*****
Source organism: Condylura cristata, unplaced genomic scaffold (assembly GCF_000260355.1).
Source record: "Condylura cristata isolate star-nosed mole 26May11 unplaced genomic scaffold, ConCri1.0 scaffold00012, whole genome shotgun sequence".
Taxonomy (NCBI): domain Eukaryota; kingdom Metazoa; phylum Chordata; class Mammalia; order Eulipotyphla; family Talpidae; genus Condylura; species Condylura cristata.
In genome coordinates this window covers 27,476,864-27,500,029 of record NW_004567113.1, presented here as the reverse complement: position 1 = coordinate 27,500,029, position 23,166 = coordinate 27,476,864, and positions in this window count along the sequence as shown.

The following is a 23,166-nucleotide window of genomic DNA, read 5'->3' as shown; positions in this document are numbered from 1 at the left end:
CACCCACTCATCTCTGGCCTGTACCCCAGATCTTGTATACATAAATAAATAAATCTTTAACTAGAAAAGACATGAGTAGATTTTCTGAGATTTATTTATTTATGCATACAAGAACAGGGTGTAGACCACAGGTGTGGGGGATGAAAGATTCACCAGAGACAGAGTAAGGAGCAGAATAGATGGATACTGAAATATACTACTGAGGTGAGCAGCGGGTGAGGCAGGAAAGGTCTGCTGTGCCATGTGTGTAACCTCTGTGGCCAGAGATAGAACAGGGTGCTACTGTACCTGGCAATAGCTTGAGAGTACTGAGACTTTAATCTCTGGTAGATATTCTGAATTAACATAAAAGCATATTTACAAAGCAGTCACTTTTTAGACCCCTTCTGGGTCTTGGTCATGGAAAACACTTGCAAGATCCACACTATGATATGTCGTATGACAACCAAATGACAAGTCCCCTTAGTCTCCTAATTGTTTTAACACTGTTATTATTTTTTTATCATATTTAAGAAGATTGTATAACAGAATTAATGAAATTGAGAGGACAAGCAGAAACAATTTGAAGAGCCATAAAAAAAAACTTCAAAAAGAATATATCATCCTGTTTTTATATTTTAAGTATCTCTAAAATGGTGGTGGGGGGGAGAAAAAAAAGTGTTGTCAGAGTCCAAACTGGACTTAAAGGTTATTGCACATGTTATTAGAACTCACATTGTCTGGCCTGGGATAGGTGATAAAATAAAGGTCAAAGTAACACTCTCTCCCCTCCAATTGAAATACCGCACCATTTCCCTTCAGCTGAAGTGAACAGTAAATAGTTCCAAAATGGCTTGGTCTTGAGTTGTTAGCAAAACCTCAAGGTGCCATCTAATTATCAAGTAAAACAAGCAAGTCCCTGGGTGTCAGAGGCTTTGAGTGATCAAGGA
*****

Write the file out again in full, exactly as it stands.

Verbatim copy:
Source organism: Condylura cristata, unplaced genomic scaffold (assembly GCF_000260355.1).
Source record: "Condylura cristata isolate star-nosed mole 26May11 unplaced genomic scaffold, ConCri1.0 scaffold00012, whole genome shotgun sequence".
Taxonomy (NCBI): domain Eukaryota; kingdom Metazoa; phylum Chordata; class Mammalia; order Eulipotyphla; family Talpidae; genus Condylura; species Condylura cristata.
In genome coordinates this window covers 27,476,864-27,500,029 of record NW_004567113.1, presented here as the reverse complement: position 1 = coordinate 27,500,029, position 23,166 = coordinate 27,476,864, and positions in this window count along the sequence as shown.

The following is a 23,166-nucleotide window of genomic DNA, read 5'->3' as shown; positions in this document are numbered from 1 at the left end:
CACCCACTCATCTCTGGCCTGTACCCCAGATCTTGTATACATAAATAAATAAATCTTTAACTAGAAAAGACATGAGTAGATTTTCTGAGATTTATTTATTTATGCATACAAGAACAGGGTGTAGACCACAGGTGTGGGGGATGAAAGATTCACCAGAGACAGAGTAAGGAGCAGAATAGATGGATACTGAAATATACTACTGAGGTGAGCAGCGGGTGAGGCAGGAAAGGTCTGCTGTGCCATGTGTGTAACCTCTGTGGCCAGAGATAGAACAGGGTGCTACTGTACCTGGCAATAGCTTGAGAGTACTGAGACTTTAATCTCTGGTAGATATTCTGAATTAACATAAAAGCATATTTACAAAGCAGTCACTTTTTAGACCCCTTCTGGGTCTTGGTCATGGAAAACACTTGCAAGATCCACACTATGATATGTCGTATGACAACCAAATGACAAGTCCCCTTAGTCTCCTAATTGTTTTAACACTGTTATTATTTTTTTATCATATTTAAGAAGATTGTATAACAGAATTAATGAAATTGAGAGGACAAGCAGAAACAATTTGAAGAGCCATAAAAAAAAACTTCAAAAAGAATATATCATCCTGTTTTTATATTTTAAGTATCTCTAAAATGGTGGTGGGGGGGAGAAAAAAAAGTGTTGTCAGAGTCCAAACTGGACTTAAAGGTTATTGCACATGTTATTAGAACTCACATTGTCTGGCCTGGGATAGGTGATAAAATAAAGGTCAAAGTAACACTCTCTCCCCTCCAATTGAAATACCGCACCATTTCCCTTCAGCTGAAGTGAACAGTAAATAGTTCCAAAATGGCTTGGTCTTGAGTTGTTAGCAAAACCTCAAGGTGCCATCTAATTATCAAGTAAAACAAGCAAGTCCCTGGGTGTCAGAGGCTTTGAGTGATCAAGGA